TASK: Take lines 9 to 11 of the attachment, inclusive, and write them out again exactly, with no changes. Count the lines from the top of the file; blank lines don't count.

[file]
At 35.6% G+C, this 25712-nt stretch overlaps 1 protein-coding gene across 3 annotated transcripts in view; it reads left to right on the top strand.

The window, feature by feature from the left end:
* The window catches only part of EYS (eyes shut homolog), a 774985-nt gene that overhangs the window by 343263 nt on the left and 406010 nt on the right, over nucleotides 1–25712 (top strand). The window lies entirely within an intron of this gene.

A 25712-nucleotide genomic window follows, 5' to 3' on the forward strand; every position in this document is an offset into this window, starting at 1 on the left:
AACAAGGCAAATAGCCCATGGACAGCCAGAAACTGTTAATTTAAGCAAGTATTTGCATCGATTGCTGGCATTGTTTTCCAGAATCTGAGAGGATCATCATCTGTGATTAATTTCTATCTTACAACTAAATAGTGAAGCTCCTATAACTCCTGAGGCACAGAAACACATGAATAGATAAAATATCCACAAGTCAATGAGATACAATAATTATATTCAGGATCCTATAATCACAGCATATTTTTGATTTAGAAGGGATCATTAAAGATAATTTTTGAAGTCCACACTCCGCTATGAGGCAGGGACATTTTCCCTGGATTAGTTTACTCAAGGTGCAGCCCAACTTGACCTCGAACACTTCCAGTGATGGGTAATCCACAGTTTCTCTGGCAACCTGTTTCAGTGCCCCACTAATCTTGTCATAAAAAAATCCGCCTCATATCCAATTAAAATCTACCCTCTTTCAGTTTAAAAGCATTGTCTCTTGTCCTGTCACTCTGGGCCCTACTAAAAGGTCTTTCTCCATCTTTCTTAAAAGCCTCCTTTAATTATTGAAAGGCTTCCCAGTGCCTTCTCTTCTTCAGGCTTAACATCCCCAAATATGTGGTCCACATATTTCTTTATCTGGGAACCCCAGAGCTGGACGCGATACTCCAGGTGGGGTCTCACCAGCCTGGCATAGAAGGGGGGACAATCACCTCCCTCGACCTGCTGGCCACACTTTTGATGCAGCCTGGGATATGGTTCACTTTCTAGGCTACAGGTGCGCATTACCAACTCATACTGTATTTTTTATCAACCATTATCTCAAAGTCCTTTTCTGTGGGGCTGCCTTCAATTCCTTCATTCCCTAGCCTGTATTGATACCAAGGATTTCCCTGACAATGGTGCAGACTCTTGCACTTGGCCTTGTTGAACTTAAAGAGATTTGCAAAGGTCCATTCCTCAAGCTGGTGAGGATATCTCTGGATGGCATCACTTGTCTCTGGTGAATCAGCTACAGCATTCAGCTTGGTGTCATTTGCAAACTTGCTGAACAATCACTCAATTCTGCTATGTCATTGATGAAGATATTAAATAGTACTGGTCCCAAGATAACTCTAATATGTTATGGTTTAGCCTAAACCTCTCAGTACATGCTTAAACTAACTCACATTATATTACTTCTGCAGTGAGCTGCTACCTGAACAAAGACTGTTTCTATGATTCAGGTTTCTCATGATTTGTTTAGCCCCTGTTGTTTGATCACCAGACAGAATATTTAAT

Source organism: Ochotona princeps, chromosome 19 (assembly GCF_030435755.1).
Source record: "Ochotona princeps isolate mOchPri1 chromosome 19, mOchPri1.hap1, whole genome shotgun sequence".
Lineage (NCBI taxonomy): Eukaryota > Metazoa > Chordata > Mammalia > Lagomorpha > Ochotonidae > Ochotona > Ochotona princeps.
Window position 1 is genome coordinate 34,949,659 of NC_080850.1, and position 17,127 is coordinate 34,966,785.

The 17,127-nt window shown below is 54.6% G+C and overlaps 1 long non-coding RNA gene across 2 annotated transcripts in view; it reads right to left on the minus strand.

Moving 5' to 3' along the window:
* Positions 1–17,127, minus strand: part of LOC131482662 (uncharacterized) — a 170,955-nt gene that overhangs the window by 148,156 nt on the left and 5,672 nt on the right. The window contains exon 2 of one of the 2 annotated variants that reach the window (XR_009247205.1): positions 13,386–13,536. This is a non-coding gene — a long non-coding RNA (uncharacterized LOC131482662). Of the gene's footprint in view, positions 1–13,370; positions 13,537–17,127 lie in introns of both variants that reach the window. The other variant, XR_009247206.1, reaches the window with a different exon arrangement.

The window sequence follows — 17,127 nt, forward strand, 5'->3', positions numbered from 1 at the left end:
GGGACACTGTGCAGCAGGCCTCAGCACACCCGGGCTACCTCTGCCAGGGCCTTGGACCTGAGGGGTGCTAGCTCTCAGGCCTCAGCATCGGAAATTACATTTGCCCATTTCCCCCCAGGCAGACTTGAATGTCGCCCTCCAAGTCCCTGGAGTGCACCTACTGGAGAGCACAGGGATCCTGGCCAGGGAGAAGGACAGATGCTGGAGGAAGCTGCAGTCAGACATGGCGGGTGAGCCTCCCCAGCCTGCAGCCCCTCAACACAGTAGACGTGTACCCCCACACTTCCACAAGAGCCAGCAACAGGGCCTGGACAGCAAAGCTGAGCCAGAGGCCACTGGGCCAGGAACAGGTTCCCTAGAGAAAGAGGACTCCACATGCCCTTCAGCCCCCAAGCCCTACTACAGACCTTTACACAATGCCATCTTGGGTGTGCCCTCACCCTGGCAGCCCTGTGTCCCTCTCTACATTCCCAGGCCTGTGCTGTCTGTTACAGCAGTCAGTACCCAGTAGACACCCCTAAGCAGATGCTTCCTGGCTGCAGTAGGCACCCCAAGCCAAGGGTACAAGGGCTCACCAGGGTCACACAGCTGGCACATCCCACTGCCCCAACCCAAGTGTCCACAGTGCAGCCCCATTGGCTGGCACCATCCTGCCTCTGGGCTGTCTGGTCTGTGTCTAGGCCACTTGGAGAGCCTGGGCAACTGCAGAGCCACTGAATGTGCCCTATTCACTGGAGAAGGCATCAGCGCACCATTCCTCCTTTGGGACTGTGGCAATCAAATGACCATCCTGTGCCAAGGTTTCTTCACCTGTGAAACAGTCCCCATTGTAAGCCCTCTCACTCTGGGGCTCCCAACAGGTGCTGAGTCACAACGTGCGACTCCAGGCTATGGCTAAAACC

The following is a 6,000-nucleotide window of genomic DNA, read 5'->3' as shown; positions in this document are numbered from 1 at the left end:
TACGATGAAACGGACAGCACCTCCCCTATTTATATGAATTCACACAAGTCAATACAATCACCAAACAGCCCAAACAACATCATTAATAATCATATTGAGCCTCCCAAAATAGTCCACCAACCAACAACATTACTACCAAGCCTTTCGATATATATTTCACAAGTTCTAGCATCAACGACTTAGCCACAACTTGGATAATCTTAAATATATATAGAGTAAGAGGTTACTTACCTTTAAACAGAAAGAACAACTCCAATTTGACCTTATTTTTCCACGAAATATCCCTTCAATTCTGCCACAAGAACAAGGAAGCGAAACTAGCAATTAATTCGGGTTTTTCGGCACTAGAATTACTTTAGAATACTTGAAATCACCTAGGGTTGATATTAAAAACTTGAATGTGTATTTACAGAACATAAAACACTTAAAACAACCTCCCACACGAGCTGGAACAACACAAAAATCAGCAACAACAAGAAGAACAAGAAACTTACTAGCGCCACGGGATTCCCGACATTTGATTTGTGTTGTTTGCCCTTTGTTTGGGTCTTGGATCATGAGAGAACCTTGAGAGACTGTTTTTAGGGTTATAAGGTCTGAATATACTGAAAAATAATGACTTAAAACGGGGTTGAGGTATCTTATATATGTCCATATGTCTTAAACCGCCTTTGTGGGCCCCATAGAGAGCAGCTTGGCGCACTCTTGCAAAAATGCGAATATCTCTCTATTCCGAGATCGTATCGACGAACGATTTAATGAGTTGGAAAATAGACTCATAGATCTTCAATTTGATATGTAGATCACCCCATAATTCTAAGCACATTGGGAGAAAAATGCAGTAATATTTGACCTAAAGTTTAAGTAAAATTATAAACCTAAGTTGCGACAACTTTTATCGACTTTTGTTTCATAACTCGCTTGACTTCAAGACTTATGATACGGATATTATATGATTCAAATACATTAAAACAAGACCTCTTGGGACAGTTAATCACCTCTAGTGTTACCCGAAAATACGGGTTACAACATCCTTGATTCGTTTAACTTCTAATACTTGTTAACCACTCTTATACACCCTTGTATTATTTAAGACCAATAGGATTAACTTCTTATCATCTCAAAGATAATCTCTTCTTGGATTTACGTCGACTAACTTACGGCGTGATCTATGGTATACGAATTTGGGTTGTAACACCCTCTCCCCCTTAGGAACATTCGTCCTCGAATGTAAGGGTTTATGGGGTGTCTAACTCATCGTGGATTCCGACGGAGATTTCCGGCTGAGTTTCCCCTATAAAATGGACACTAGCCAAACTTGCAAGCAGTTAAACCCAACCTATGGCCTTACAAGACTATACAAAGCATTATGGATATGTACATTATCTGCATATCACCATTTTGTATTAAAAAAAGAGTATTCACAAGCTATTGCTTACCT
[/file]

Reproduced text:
Window position 1 is genome coordinate 34,949,659 of NC_080850.1, and position 17,127 is coordinate 34,966,785.

The 17,127-nt window shown below is 54.6% G+C and overlaps 1 long non-coding RNA gene across 2 annotated transcripts in view; it reads right to left on the minus strand.

Moving 5' to 3' along the window: